Non-Primate Monocytes - CD14, CD16 - Ziegler-Heitbrock


Equine Arteritis Virus in Monocytic Cells Suppresses Differentiation and Function of Dendritic Cells.


Equine viral arteritis is an infectious disease of equids caused by equine arteritis virus (EAV), an RNA virus of the family Arteriviridae. Dendritic cells (DC) are important modulators of the immune response with the ability to present antigen to naive T cells and can be generated in vitro from monocytes (MoDC). DC are important targets for many viruses and this interaction is crucial for the establishment-or rather not-of an anti-viral immunity. Little is known of the effect EAV has on host immune cells, particularly DC. To study the interaction of eqDC with EAV in vitro, an optimized eqMoDC system was used, which was established in a previous study. MoDC were infected with strains of different genotypes and pathogenicity. Virus replication was determined through titration and qPCR. The effect of the virus on morphology, phenotype and function of cells was assessed using light microscopy, flow cytometry and in vitro assays. This study confirms that EAV replicates in monocytes and MoDC. The replication was most efficient in mature MoDC, but variable between strains. Only the virulent strain caused a significant down-regulation of certain proteins such as CD14 and CD163 on monocytes and of CD83 on mature MoDC. Functional studies conducted after infection showed that EAV inhibited the endocytic and phagocytic capacity of Mo and mature MoDC with minimal effect on immature MoDC. Infected MoDC showed a reduced ability to stimulate T cells. Ultimately, EAV replication resulted in an apoptosis-mediated cell death. Thus, EAV evades the host anti-viral immunity both by inhibition of antigen presentation early after infection and through killing infected DC during replication.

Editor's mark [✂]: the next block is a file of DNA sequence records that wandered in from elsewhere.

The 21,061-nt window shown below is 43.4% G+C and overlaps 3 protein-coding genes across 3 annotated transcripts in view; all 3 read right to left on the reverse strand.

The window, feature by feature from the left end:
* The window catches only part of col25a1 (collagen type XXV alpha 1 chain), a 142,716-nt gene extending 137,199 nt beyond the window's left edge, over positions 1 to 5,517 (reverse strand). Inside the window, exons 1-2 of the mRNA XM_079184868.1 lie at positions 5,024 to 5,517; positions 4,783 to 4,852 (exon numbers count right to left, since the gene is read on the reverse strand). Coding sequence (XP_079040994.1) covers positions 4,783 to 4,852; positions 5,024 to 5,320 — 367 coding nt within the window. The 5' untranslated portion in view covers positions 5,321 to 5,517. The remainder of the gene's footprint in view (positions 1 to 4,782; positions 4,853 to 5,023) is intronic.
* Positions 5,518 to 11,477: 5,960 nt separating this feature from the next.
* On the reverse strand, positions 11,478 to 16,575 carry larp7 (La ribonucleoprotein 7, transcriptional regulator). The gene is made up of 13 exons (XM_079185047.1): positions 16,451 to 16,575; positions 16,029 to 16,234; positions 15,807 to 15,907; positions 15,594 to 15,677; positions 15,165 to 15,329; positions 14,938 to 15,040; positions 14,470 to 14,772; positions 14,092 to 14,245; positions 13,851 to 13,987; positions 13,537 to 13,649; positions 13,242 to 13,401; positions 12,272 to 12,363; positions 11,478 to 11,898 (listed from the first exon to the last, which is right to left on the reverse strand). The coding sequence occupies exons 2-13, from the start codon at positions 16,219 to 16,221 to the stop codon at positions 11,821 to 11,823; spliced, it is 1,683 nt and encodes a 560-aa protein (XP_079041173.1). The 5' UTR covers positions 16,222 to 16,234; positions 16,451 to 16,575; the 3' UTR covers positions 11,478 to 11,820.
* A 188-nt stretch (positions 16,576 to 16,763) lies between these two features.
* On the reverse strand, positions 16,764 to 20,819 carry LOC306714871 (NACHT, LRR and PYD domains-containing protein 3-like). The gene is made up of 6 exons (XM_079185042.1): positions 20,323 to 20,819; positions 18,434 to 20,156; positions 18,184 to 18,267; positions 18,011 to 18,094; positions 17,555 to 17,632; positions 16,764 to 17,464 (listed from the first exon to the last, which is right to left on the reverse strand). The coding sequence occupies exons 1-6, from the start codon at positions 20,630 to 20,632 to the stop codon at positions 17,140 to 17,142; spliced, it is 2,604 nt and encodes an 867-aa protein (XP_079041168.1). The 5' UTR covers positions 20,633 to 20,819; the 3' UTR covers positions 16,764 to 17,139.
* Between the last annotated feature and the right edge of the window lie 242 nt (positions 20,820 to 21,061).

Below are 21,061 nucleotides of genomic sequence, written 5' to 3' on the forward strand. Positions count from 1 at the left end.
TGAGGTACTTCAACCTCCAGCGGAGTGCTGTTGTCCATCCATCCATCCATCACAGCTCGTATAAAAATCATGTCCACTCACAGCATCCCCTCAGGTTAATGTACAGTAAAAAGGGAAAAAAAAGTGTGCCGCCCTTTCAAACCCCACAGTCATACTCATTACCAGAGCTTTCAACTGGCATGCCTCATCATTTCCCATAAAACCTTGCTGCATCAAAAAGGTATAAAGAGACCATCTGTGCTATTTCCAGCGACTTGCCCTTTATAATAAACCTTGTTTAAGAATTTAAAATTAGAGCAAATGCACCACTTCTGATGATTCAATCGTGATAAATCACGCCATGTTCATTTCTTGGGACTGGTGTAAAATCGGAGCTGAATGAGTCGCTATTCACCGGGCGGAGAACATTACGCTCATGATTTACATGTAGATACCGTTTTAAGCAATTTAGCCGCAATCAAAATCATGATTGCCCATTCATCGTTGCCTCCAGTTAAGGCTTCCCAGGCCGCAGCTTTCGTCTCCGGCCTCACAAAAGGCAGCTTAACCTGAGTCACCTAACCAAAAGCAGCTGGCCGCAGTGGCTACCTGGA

Authors: Moyo NA, Westcott D, Simmonds R, Steinbach F,
Journal: Viruses;2023Jan16; 15 (1) . doi:10.3390/v15010255
Year: 2023
PubMed: PMID: 36680295 (Go to PubMed)